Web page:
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What Not To Wear: Texas A&M Experts Evaluate DIY Mask Materials

Texas A&M scientists are studying which household materials make the most effective filters for face masks.
By Leslie Lee, Texas A&M University College of Geosciences April 28, 2020

studentw earing mask drawing on white board
Atmospheric sciences graduate student Jessica Mirrielees, along with graduate student Bo Chen, is testing household materials for use in face masks to prevent transmission of COVID-19.

Texas A&M Marketing & Communications


Are cloth masks effective in blocking the transmission of COVID-19? Scientists at Texas A&M University are testing a variety of popular DIY mask materials to give consumers fact-based information on mask options.

“We are conducting a study evaluating a wide range of household materials as resources for constructing DIY face masks,” said Sarah D. Brooks, director of Texas A&M University’s Center for Atmospheric Chemistry and the Environment (CACE) and professor in the Department of Atmospheric Sciences in the College of Geosciences.

“In this situation people around the world have started making their own face masks from ordinary materials,” she said. “However, many people question the effectiveness of a DIY cloth mask in blocking transmission of the SARS-CoV-2 virus known to cause COVID-19.”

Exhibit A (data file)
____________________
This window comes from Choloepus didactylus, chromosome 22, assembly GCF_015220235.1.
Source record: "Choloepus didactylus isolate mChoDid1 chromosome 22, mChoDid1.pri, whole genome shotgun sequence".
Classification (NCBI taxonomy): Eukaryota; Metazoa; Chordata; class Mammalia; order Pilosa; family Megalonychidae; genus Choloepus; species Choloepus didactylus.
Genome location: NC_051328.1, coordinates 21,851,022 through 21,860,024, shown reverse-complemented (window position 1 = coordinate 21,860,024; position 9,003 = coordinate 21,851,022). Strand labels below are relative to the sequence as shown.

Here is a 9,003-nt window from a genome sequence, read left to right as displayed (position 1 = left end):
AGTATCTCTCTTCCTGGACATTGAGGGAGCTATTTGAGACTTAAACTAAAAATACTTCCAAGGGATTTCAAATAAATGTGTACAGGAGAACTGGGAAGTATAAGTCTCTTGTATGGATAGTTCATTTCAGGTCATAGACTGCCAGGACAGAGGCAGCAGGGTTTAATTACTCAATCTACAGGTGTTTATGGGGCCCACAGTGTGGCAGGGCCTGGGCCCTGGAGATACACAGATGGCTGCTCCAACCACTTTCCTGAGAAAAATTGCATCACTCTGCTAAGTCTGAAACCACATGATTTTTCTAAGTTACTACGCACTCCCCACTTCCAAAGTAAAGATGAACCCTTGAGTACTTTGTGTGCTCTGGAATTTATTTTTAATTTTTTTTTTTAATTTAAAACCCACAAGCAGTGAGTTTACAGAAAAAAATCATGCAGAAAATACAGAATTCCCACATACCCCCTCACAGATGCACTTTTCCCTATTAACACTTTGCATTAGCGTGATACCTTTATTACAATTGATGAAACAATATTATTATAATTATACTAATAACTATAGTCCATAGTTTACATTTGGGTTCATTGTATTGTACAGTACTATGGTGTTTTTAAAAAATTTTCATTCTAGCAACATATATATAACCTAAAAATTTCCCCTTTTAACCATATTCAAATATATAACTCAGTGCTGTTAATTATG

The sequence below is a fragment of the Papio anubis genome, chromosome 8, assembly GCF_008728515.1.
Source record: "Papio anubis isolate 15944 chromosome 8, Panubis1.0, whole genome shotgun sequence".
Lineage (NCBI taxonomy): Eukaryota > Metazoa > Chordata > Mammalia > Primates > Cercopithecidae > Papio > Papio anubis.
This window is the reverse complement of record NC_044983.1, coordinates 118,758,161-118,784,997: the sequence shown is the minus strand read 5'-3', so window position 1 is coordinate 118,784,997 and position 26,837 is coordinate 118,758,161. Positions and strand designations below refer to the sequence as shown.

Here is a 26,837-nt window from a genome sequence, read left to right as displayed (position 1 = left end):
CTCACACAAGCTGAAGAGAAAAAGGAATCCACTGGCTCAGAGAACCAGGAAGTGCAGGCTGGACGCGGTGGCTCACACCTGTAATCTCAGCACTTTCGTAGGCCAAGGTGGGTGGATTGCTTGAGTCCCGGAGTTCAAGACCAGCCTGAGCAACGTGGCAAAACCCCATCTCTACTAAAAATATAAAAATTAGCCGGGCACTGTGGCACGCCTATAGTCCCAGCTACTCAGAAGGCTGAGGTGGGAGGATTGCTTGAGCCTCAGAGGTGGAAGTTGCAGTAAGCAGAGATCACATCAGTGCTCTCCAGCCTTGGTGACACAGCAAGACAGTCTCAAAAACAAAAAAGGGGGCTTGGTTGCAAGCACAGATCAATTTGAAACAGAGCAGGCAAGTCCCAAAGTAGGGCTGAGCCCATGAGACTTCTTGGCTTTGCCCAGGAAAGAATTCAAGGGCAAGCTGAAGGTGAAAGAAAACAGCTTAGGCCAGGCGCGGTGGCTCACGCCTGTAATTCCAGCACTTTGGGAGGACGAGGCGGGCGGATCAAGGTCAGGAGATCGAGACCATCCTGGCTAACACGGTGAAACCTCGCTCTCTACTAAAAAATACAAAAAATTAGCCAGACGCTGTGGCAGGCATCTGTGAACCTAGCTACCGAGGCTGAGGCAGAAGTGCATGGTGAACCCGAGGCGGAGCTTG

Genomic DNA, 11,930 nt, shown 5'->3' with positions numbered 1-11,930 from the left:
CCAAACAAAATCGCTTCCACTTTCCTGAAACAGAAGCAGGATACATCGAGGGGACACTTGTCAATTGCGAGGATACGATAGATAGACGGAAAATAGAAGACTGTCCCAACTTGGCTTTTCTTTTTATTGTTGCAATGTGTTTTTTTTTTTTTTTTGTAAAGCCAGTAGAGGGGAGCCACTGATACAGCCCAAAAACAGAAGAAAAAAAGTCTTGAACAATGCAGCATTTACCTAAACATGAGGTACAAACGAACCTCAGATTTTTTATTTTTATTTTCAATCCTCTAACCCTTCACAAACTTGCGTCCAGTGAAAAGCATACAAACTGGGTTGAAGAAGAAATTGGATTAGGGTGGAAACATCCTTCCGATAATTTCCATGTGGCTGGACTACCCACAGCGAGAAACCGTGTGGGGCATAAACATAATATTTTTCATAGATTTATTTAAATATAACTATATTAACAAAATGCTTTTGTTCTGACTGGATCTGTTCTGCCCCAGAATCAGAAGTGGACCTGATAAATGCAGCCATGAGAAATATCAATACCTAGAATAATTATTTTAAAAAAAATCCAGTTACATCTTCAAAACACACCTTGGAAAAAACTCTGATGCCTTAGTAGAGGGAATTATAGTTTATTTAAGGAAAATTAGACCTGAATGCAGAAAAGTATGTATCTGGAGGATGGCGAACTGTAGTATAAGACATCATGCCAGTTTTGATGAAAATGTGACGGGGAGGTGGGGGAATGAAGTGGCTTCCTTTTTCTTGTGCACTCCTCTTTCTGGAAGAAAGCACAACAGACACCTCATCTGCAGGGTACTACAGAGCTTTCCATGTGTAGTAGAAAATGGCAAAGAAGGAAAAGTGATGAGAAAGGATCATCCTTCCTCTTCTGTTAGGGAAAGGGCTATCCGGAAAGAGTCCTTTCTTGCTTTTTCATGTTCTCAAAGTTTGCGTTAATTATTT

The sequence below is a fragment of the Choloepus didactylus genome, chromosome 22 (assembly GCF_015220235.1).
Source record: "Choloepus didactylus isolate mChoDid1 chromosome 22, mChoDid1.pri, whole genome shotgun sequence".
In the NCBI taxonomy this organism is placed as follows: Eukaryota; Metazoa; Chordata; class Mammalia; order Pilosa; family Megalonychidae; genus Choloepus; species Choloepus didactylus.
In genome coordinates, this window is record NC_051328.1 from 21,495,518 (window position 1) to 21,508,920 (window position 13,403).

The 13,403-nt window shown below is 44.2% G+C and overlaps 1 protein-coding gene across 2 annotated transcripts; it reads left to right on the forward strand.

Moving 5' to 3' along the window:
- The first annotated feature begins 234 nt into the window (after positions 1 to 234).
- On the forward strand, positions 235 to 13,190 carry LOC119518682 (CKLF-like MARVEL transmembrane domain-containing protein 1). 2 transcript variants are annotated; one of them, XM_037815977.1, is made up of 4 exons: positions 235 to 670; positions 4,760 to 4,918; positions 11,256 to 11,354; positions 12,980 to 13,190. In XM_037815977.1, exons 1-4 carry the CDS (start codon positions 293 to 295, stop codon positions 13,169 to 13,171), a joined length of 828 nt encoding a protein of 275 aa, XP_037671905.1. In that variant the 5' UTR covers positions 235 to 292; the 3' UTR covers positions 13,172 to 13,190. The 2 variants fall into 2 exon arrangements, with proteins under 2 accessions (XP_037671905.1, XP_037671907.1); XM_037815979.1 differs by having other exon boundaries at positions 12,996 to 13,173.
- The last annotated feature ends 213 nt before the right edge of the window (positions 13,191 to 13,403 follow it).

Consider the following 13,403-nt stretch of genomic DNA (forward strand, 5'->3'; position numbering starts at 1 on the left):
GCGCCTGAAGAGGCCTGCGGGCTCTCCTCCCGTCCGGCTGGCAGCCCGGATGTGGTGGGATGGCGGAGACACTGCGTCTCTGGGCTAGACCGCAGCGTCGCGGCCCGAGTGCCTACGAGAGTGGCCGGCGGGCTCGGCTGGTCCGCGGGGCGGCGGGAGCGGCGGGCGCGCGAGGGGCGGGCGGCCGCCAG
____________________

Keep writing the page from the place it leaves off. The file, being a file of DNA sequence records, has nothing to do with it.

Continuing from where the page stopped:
Using aerosol counting and sizing equipment in Brooks’ lab, the team tested the materials by producing airborne samples of non-biological surrogate particles and measuring the concentration before and after passing the sample air through the materials of interest.

Brooks led the study with collaborators Michael R. Moreno, director of innovation for engineering medicine and J. Mike Walker ’66 faculty fellow, and atmospheric sciences graduate students Jessica Mirrielees and Bo Chen.

In Brooks’ laboratory in the Department of Atmospheric Sciences, the researchers tested the effectiveness of high-quality N95 respirators, which were completely effective, and compared the effectiveness of masks made of household materials.

“Effective face protection must fit snugly around the mouth and nose, and must be made of appropriate materials,” Brooks said. “Our results show that while a standard bandana provides some protection, certain household materials, including room air filters and vacuum bags, are more effective at blocking the virus’s passage through a mask. However, many other household materials do not provide additional filtering capability. In summary, make your cloth masks, but stitch a layer of either of these into its lining, and you may have a mask with much better filtering capability and better protection against transmission of the virus.”

View the full list of materials and their effectiveness on the CACE website, where the researchers plan to provide updated information as they continue testing various materials this month.

Media contacts:

  • Leslie Lee, College of Geosciences,
  • Robyn Blackmon, College of Geosciences,

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